The band that shaped my perception of music the most was definitely Oasis. It was because of them, that I dreamed of becoming a front singer and have the audience sing along to songs that I wrote myself. So whenever I played in bands, it was clear to me that I wanted to be front center of it all. After the turn of the century all the major Indie bands inspired a lot of my songwriting. But also storytellers like Springsteen, Dylan, Neil Young or Johnny Cash had a massive influence. Outside of music I read a lot of American literature of the late 19th century, especially short stories by Frank Norris or Edgar Allan Poe. Some of them dealt with the topic of determinism which had a somehow magnetic power on me. It describes the idea that the environment you are born in is essentially responsible for your path in life. Even though I am convinced that this connection can be cut off, my work and my personal experiences have shown that mankind is often unable to disconnect the background of a person from their perspective in life. Many stories behind the songs I love most are about people’s struggle to cross the boundaries that life has forced onto them and it’s quite often also reflected in my own writing.
In what way does your sound differ from the rest genre-related artists/bands and why should we listen to your music? In other words, how would you describe your sound?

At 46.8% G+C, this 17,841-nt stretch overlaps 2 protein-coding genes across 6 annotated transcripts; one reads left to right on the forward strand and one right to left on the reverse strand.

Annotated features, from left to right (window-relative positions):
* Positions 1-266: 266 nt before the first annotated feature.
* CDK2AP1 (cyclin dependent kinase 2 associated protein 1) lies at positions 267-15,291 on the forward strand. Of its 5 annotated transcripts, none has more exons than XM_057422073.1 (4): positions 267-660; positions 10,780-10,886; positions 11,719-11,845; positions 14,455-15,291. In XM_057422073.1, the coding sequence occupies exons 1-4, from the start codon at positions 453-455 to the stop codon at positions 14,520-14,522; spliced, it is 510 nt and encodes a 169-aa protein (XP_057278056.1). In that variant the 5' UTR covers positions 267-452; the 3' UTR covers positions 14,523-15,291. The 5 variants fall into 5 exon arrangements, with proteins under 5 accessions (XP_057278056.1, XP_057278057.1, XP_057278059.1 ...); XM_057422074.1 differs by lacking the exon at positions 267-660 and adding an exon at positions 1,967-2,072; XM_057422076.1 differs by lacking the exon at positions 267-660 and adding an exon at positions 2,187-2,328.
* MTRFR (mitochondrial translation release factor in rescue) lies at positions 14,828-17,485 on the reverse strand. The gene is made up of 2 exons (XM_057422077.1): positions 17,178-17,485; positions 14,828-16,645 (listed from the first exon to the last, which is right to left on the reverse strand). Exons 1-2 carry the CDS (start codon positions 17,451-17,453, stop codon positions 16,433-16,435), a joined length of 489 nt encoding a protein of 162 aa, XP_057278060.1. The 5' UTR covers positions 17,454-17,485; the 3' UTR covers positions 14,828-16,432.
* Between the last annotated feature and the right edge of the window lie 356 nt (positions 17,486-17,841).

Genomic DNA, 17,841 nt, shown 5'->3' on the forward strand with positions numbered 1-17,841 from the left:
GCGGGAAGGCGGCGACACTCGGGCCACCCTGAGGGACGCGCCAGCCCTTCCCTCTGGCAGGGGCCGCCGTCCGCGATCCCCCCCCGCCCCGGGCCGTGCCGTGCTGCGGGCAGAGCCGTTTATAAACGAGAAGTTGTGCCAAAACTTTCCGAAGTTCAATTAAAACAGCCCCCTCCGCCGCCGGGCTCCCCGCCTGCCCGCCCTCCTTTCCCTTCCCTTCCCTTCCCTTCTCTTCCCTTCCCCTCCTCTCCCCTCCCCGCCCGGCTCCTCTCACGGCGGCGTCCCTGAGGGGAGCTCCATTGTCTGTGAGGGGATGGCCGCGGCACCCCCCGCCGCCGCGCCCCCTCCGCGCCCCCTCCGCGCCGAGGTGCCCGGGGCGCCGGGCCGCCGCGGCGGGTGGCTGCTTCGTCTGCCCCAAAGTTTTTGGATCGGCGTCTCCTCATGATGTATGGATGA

The basis for my music are stories that I or friends of mine have experienced over the years that I now put together like puzzle pieces. Songwriters in my genre tend to look at life from the love / dream come true / energetic point of view, while I sing about being exhausted / struggling with the responsibilities you have / growing into being an adult while everyone expects this process to be finished the moment you become a parent. My influences are the musicians I grew up with and my sound is mostly guitar heavy and lo-fi the likes of which you can find around the end 90s/early 00s.
Please name your 3 desert islands albums, movies & books…
Albums: Oasis – Definitely Maybe; The Strokes – Is This It?; Bruce Springsteen – Born To Run
Movies: The Dark Knight; Trainspotting; Gattaca
Books: McTeague by Frank Norris; Around The World in 80 Days by Jules Vernes; A collection of short stories by Edgar Allan Poe
Do you prefer studio or performing live and why?